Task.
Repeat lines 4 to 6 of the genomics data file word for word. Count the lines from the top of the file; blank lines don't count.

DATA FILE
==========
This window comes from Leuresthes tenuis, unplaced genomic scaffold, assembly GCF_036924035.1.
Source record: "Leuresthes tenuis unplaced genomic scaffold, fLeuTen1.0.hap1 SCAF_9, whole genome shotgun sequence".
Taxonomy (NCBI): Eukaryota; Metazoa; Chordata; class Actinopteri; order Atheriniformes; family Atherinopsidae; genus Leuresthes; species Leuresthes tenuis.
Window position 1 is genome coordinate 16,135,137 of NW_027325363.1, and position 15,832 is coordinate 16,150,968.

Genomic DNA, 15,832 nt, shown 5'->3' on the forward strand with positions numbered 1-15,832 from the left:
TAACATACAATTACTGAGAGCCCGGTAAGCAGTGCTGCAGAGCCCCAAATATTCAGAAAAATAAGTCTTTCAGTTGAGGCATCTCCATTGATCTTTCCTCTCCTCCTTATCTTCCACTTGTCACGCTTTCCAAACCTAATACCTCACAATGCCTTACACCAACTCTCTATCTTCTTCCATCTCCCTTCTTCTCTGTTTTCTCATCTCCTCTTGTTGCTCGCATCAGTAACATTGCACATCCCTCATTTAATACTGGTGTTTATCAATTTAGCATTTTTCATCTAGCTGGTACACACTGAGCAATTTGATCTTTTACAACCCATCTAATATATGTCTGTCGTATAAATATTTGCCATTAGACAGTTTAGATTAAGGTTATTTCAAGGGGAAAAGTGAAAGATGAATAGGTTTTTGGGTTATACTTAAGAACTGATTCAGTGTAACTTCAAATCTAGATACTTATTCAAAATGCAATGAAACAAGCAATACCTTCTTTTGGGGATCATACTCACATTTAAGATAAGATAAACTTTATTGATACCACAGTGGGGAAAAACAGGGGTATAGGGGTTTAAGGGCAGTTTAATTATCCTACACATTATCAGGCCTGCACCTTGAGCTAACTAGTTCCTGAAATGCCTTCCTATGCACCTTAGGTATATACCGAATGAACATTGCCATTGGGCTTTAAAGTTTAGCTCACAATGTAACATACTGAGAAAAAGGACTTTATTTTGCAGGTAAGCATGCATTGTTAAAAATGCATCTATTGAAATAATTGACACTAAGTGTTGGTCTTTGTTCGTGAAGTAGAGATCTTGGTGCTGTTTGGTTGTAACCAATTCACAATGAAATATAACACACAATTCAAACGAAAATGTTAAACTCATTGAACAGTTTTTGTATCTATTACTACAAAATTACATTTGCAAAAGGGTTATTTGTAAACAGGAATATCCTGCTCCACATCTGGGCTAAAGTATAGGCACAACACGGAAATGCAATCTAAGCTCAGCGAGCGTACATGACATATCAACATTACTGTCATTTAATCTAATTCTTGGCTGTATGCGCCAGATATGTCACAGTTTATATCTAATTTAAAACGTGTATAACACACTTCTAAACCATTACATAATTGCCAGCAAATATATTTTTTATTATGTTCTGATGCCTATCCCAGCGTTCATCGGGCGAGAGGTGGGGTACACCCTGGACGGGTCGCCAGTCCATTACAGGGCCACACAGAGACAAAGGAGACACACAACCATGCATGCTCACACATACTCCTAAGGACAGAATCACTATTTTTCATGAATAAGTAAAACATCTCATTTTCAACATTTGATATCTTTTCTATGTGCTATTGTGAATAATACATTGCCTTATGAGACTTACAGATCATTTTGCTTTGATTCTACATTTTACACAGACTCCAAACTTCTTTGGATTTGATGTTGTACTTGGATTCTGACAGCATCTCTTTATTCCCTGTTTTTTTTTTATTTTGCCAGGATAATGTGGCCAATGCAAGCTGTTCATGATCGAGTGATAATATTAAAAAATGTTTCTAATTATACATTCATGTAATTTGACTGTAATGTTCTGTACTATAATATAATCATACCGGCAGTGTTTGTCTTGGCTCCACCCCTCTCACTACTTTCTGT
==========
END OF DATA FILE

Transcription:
Window position 1 is genome coordinate 16,135,137 of NW_027325363.1, and position 15,832 is coordinate 16,150,968.

Genomic DNA, 15,832 nt, shown 5'->3' on the forward strand with positions numbered 1-15,832 from the left:
TAACATACAATTACTGAGAGCCCGGTAAGCAGTGCTGCAGAGCCCCAAATATTCAGAAAAATAAGTCTTTCAGTTGAGGCATCTCCATTGATCTTTCCTCTCCTCCTTATCTTCCACTTGTCACGCTTTCCAAACCTAATACCTCACAATGCCTTACACCAACTCTCTATCTTCTTCCATCTCCCTTCTTCTCTGTTTTCTCATCTCCTCTTGTTGCTCGCATCAGTAACATTGCACATCCCTCATTTAATACTGGTGTTTATCAATTTAGCATTTTTCATCTAGCTGGTACACACTGAGCAATTTGATCTTTTACAACCCATCTAATATATGTCTGTCGTATAAATATTTGCCATTAGACAGTTTAGATTAAGGTTATTTCAAGGGGAAAAGTGAAAGATGAATAGGTTTTTGGGTTATACTTAAGAACTGATTCAGTGTAACTTCAAATCTAGATACTTATTCAAAATGCAATGAAACAAGCAATACCTTCTTTTGGGGATCATACTCACATTTAAGATAAGATAAACTTTATTGATACCACAGTGGGGAAAAACAGGGGTATAGGGGTTTAAGGGCAGTTTAATTATCCTACACATTATCAGGCCTGCACCTTGAGCTAACTAGTTCCTGAAATGCCTTCCTATGCACCTTAGGTATATACCGAATGAACATTGCCATTGGGCTTTAAAGTTTAGCTCACAATGTAACATACTGAGAAAAAGGACTTTATTTTGCAGGTAAGCATGCATTGTTAAAAATGCATCTATTGAAATAATTGACACTAAGTGTTGGTCTTTGTTCGTGAAGTAGAGATCTTGGTGCTGTTTGGTTGTAACCAATTCACAATGAAATATAACACACAATTCAAACGAAAATGTTAAACTCATTGAACAGTTTTTGTATCTATTACTACAAAATTACATTTGCAAAAGGGTTATTTGTAAACAGGAATATCCTGCTCCACATCTGGGCTAAAGTATAGGCACAACACGGAAATGCAATCTAAGCTCAGCGAGCGTACATGACATATCAACATTACTGTCATTTAATCTAATTCTTGGCTGTATGCGCCAGATATGTCACAGTTTATATCTAATTTAAAACGTGTATAACACACTTCTAAACCATTACATAATTGCCAGCAAATATATTTTTTATTATGTTCTGATGCCTATCCCAGCGTTCATCGGGCGAGAGGTGGGGTACACCCTGGACGGGTCGCCAGTCCATTACAGGGCCACACAGAGACAAAGGAGACACACAACCATGCATGCTCACACATACTCCTAAGGACAGAATCACTATTTTTCATGAATAAGTAAAACATCTCATTTTCAACATTTGATATCTTTTCTATGTGCTATTGTGAATAATACATTGCCTTATGAGACTTACAGATCATTTTGCTTTGATTCTACATTTTACACAGACTCCAAACTTCTTTGGATTTGATGTTGTACTTGGATTCTGACAGCATCTCTTTATTCCCTGTTTTTTTTTTATTTTGCCAGGATAATGTGGCCAATGCAAGCTGTTCATGATCGAGTGATAATATTAAAAAATGTTTCTAATTATACATTCATGTAATTTGACTGTAATGTTCTGTACTATAATATAATCATACCGGCAGTGTTTGTCTTGGCTCCACCCCTCTCACTACTTTCTGT